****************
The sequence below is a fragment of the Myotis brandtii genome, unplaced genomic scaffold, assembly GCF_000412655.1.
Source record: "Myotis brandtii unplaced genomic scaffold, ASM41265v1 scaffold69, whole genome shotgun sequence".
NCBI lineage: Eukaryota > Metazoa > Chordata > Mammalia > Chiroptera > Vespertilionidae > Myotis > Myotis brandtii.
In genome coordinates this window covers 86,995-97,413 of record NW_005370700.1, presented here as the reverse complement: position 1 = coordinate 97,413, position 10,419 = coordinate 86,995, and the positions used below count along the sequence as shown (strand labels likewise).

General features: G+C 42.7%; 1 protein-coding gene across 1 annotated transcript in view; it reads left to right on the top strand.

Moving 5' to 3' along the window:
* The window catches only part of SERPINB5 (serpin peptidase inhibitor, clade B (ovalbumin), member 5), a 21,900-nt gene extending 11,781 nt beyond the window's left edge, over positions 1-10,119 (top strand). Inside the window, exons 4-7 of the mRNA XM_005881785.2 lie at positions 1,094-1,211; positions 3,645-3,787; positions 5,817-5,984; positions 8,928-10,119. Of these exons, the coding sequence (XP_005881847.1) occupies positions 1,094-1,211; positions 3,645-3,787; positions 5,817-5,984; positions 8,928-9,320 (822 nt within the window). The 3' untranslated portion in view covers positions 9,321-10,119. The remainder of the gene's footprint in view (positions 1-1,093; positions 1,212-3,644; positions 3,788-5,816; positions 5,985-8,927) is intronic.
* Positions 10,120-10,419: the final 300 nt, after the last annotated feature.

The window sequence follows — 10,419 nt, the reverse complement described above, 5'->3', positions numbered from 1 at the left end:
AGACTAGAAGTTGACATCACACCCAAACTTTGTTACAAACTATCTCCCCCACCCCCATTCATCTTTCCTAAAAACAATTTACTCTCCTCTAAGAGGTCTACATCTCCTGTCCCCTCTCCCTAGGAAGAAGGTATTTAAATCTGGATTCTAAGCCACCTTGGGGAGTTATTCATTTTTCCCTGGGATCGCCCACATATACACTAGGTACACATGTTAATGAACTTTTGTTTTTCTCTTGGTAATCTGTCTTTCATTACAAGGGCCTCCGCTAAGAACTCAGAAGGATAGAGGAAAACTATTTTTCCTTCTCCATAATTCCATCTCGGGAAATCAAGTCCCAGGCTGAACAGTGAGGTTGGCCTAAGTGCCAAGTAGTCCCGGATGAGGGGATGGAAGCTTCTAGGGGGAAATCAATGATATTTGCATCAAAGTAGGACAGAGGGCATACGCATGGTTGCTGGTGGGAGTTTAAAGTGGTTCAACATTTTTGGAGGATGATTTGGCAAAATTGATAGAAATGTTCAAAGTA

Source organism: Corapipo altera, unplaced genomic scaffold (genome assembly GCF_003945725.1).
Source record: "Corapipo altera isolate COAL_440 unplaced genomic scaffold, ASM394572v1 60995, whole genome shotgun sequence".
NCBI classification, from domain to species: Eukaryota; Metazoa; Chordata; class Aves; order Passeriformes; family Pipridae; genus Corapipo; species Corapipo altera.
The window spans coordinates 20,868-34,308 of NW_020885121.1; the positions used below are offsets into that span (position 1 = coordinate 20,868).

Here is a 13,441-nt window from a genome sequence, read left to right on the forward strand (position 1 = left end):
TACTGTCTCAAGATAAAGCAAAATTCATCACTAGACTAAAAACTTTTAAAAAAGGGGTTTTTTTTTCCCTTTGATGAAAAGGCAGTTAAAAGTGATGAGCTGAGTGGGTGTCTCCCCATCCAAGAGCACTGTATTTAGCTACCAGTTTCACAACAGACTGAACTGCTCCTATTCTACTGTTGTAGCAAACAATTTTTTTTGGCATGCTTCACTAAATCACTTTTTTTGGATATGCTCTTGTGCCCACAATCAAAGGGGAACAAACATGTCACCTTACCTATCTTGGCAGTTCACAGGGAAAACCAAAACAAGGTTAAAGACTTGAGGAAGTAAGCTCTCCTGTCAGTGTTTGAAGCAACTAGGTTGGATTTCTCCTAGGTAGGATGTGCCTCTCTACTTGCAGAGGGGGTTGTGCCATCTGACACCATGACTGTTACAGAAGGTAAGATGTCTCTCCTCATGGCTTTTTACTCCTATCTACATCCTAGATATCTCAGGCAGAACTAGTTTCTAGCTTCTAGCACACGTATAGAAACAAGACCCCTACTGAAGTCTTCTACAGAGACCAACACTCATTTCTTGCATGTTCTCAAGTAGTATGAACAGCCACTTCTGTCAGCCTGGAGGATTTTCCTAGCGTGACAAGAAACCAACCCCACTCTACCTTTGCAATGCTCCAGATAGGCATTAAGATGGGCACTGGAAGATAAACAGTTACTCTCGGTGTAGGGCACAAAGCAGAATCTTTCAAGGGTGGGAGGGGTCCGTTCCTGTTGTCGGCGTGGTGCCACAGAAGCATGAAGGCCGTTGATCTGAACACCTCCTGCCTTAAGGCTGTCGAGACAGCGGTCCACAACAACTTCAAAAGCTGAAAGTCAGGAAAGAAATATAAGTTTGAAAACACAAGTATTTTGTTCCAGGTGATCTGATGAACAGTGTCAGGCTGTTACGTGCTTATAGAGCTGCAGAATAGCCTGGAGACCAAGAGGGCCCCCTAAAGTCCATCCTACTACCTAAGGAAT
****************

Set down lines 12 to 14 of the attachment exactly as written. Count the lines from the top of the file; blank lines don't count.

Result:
Source record: "Corapipo altera isolate COAL_440 unplaced genomic scaffold, ASM394572v1 60995, whole genome shotgun sequence".
NCBI classification, from domain to species: Eukaryota; Metazoa; Chordata; class Aves; order Passeriformes; family Pipridae; genus Corapipo; species Corapipo altera.
The window spans coordinates 20,868-34,308 of NW_020885121.1; the positions used below are offsets into that span (position 1 = coordinate 20,868).